overcome grief
A father overcome with grief as he is told about his son’s death. Source: Yahoo Images.

What can be done?

For starters, the Pakistani government can acknowledge the persecution that Shi’a Hazara Muslims have been encountering for generations, and find a way to actually eradicate such acts of terrorism that are being justified by extremist groups with the overarching term, jihad.

To ensure progress is being made, the Foreign Minister of Pakistan, Shah Mehmood Qureshi, and the leader of the prominent Afghan Hezb-e Wahdat-e-Islami political party, Karim Khalili, met in Islamabad on January 12, 2021. They exchanged views on Pakistan-Afghanistan relations and progress in the Afghan peace process. The political figures also briefly recalled the visit of Pakistani Prime Minister Imran Khan in November 2020 to Kabul to hold talks with Afghani President Ashraf Ghani. During those talks, Afghanistan promised Pakistan it would do “everything, whatever is possible” to aid the peace process. But Pakistani officials like Qureshi believe that there are “spoilers” within and outside of Afghanistan who do not wish to see the return of peace in Afghanistan and other affected regions.

It is time for the international system to fulfil its role in protecting the global population. Years and years of persecution of a people who have done nothing to deserve such brutality needs to come to an end.

MOAB: Blown Out of Proportion?

BY: Russ Hunter

a picture of the MOAB bomb
A Massive Ordnance Air Blast (MOAB) weapon is prepared for testing at the Eglin Air Force Armament Center. The MOAB is a precision-guided munition weighing 21,500 pounds and will be dropped from a C-130 Hercules aircraft for the test. It will be the largest non-nuclear conventional weapon in existence. Source: National Museum of US Navy.

As the news of the GBU-43/B Massive Ordnance Air Blast (MOAB), nicknamed the Mother of All Bombs, was used in Afghanistan this last week I was at first amused by the commentaries from spin doctors and political pundits from around the world. I found myself dismayed at the lack of understanding of what happens on a battlefield… then came the sensationalism some commentators within my circle were streaming out. I found the comments not only baffling but somewhat maddening. The comments have led me to write this blog. I will use my experience and training to try and explain some of the reasons I think the MOAB was used and why it may be the right tool for the job. I will do this by way of answering five questions that were posed to me.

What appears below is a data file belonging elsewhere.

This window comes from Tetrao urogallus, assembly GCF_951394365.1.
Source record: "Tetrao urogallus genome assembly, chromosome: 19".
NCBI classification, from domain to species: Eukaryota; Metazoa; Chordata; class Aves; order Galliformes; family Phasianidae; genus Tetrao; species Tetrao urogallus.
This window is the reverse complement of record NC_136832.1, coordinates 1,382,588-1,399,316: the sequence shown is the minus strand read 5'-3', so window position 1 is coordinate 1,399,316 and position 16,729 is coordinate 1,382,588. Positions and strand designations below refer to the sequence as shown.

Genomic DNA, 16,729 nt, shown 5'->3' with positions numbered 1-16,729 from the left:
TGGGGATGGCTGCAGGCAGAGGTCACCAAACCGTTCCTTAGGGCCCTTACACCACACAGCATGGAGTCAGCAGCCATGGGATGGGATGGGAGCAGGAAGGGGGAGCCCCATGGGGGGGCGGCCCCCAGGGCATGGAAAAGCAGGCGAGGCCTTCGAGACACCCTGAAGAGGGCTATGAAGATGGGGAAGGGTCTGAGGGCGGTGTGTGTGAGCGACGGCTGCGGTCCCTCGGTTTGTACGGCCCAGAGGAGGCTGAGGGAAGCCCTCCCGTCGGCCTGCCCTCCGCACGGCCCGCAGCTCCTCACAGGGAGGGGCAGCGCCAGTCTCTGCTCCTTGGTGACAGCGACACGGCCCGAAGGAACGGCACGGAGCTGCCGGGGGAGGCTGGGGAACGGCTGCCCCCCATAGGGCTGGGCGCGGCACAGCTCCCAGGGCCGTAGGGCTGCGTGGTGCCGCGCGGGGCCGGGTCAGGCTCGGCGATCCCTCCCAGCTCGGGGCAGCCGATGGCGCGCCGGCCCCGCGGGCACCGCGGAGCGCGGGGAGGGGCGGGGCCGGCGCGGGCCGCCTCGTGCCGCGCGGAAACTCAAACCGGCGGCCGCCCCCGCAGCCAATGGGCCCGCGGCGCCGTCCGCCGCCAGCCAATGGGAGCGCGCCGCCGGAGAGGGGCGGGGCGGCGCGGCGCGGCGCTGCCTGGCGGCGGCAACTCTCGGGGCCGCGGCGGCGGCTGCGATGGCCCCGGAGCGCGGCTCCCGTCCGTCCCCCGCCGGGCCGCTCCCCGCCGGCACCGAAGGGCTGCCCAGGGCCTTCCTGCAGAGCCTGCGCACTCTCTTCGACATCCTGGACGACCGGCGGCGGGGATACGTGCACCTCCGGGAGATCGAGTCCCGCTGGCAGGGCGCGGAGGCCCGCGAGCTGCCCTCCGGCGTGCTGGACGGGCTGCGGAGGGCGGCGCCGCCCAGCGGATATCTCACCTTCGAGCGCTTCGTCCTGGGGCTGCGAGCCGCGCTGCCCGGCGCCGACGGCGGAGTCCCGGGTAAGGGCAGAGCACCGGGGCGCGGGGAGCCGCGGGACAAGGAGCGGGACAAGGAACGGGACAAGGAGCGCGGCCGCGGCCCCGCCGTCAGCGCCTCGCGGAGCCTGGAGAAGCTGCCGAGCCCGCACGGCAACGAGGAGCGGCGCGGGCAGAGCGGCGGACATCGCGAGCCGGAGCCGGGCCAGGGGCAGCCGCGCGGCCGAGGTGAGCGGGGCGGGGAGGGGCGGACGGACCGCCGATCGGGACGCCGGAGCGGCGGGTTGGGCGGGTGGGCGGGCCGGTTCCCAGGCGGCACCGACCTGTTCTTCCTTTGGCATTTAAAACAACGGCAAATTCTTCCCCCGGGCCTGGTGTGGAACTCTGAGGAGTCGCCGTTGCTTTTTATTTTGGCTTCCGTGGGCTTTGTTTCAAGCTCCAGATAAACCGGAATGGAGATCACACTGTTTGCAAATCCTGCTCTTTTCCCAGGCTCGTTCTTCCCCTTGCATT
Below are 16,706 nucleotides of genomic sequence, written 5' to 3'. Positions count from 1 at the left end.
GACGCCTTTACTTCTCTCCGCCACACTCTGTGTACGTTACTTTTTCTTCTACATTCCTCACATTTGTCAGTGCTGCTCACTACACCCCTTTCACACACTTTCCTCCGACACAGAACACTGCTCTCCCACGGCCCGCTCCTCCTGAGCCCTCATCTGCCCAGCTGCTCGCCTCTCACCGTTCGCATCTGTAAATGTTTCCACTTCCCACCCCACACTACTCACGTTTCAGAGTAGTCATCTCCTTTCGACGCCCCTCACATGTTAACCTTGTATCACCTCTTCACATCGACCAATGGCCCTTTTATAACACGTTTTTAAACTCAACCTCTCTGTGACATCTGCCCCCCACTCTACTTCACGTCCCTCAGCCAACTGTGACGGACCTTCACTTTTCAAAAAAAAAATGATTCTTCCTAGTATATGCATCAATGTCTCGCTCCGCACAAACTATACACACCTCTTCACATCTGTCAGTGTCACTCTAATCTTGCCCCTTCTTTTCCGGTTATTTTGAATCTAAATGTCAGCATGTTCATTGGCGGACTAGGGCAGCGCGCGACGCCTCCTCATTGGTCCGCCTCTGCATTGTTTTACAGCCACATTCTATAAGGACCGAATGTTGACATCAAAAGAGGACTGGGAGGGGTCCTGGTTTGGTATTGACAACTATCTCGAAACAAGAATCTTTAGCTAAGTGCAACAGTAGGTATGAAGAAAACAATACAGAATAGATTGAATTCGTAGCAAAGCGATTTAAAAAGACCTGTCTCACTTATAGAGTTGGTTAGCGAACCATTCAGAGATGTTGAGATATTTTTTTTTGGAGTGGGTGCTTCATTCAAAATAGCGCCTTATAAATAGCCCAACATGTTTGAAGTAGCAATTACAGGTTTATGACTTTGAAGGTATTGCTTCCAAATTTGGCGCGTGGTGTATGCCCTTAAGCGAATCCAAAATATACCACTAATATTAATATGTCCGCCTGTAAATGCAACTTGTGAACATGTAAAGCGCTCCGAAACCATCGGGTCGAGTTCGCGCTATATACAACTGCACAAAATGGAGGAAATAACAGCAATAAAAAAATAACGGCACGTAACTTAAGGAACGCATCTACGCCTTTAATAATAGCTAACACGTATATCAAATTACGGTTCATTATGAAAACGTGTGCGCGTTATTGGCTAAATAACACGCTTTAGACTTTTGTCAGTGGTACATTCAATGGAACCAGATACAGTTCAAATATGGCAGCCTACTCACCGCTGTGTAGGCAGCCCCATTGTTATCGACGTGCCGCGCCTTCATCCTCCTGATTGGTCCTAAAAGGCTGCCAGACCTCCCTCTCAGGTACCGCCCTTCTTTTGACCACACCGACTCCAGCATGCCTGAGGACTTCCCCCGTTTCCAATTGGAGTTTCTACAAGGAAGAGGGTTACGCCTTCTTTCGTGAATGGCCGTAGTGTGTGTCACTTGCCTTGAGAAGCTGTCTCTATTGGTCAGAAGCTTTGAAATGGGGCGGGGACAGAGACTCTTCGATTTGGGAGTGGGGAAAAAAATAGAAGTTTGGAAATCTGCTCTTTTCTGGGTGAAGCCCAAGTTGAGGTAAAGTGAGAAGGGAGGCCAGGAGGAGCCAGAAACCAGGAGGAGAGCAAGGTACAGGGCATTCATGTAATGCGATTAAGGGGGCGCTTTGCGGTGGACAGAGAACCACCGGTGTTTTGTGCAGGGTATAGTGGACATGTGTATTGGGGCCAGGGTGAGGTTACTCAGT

1. What is the possible reasoning behind this decision? Many different theories are being pursued in the media (to include social media) regarding the reasons behind the dropping of the MOAB. They are that, theories. Some may even reach conspiracy level madness. My professional point of view as a career soldier is that a commander on the ground, who had authority, chose a tool that was best suited for the mission.

I have some concerns with the extreme points of view on both sides of the political spectrum. One side is saying that President Trump has allowed military leaders to assume control. President Trump did not abdicate his authority; he delegated. Those that have served in the military understand this. We also know why we delegate. It is called the span of control. One person is only able to supervise a very limited number of subordinates, that is why there is a chain-of-command. On the battlefield, there is nothing worse than someone who is not there, someone who has no situational awareness or the training and experience saying to a commander: ‘Don’t use that munition, it is not the right one.’ I defer to the battlefield commander in this instance.

The other side is joyfully extolling it as great and about damn time. To those I say, there is nothing great about dropping a massive bomb. The MOAB is a tool and professionals do not brag about how big their bomb is. Get out of the business of bragging and get to the business of bringing the fight to a close as quickly as possible within the limits of jus in bello.

I am sure the political implications are there. Does it send out messages: yes, of course it does. Coupled with the Tomahawk strikes in Syria it sends a very clear message. A message that this is not the same US military posture of the past. It sends a psychological message as well within the battle space and without, we have many tools, and we will use them. So, proceed with caution when you (the enemy) think of attacking X or using Y chemical.

2. The implications of this decision? The implications are multifaceted. I will concentrate on my training and experience. We have a munition that has, at first battlefield damage assessment (BDA), proven to be effective. It is a tool in the commander’s arsenal. The implications for the battlefield are that they will not have to do large area bombings to attain the same effect. The use of the MOAB may be a good thing. The more bombs in the air, the more chance one will miss the target area and harm civilians. The MOAB is proving effective on tunnels and bunkers within the blast area. This may lead the ‘enemy’ to decide that tunnels and bunkers are no longer a safe haven and move out of contested areas. I do caution those who think this will be a game changer in the battle front. We have had that thought before when we shelled an area with such saturation we thought the enemy would be ‘softened.’ That battle turned out to be one of the worst in the Pacific theater in WW II, Iwo Jima. More recently, let us not forget all the munitions dropped on the cave complexes of Tora Bora in Afghanistan, and people thinking Osama bin Laden was dead in a cave.